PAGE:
- In some industries, the cost of “recruiting” new customers is 700 percent more than retaining current ones. A happy customer will tell two or three friends about a positive experience with your company, but an unhappy customer will tell 10-13 why he’s never buying from you again.So, should you measure your customers’ loyalty — or just their satisfaction?
- The Problem with Satisfaction Surveys Satisfaction is an inherently unstable and temporary mental state brought about at the moment a need is met. But just because a customer is satisfied with your product or service, doesn’t mean that they will come back to you.Ask yourself, “Does the value my customers receive keep them coming back and referring others to us? How do I know my customers will return?”
Satisfaction surveys are a grossly imperfect tool for predicting whether customers will purchase more products and services. Typical satisfaction survey measurement scales are not done from the customer’s point of view; instead, they measure management’s point of view of what the customer wants.
- Measuring Customer Loyalty Companies serious about measuring the value they deliver to customers do not rely solely on satisfaction surveys. In order to measure your customers’ loyalty, observe their behaviors. Find out about their actual repurchases in terms of frequency, amount, retention and longevity. Here are some guidelines:
- Track referrals. Are new customers being referred rather than finding you through a random Yellow Pages search? (This doesn’t mean that you stop advertising in the Yellow Pages; it’s just that you want to drive up the number of referred customers you are getting.)
- Solicit third-party endorsements and testimonials from repeat customers. People respond more readily to “word-of-mouth advertising,” so use testimonials in your newsletters, brochures, Web site and other “spreading of the word.”
- Measure your key customer interactions at the “moments of truth.”These interactions are measured at the time of completion of the service and involve interacting with the customer through online surveys, customer service follow-up calls, or simply asking how they felt about the service they received. During these “moments of truth,” you can forge a genuine relationship with your customers and ensure that they will come back and refer others to you.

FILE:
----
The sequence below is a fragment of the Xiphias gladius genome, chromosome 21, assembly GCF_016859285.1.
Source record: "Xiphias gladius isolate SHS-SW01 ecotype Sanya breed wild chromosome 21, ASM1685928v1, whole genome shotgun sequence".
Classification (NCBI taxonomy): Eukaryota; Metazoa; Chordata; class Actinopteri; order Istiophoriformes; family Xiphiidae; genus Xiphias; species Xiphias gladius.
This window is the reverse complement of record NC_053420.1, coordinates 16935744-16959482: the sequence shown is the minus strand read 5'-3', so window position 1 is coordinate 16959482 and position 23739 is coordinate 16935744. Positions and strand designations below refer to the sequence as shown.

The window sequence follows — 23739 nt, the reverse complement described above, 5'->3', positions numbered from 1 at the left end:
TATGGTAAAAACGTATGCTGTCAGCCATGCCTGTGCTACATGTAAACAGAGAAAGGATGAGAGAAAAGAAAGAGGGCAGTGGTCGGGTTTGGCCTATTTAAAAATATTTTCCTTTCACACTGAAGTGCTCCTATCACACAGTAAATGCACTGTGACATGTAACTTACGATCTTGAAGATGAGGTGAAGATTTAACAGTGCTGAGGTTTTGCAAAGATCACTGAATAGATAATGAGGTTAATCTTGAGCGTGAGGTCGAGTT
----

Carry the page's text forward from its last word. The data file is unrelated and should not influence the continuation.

When you have contact with a customer, ask them: (1) Based on your experience, do you expect to repurchase from us? (2) When?This information offers the opportunity to touch base with them again around the time they said they would be looking to repurchase.
- Track Customer Turnover and Referrals So, what do you do now? First, determine if you’ve fallen into the “satisfaction survey trap.” Look at implementing other tools to measure loyalty, such as intent to repurchase, and “moments of truth” interviewing. Encourage and solicit feedback from all your customer-contact employees; they’re on the front line and know best what your customers think of your service or product and the company itself.Implement ways to track customer turnover and referrals:
- Make follow-up calls to customers to see if they plan to buy from you again.
- If they choose to defect, tactfully ask why.
- Find out who’s referring new customers and thank them for their loyalty. (A simple “thank you” note will do, and may very well net you more referrals.)
Next, look at your “complaint culture.” Do your employees report complaints, understanding that this is a way to improve customer relations, or do they hide them, afraid of personal reprisals? Are steps taken to rectify complaints in a timely manner, or do they just receive lip service?Remember, six out of seven customers who should complain never do. They silently take their business elsewhere and you don’t know it. The one in seven who do complain are saying: If you correct the situation, I would like to continue doing business with you.To retain these “nuggets of gold,” make it easy for customers and your own employees to report problems. Then put a system in place that ensures that issues are resolved in a timely manner. If you implement a correction that prevents all future occurrences, you’ll also keep the six out of seven who would otherwise leave without a word and that’s a huge addition to the bottom line.
James Shaw is president of Shaw Resources in Cupertino, California, the holder of the only U.S. patent ever granted for improving organizational quality.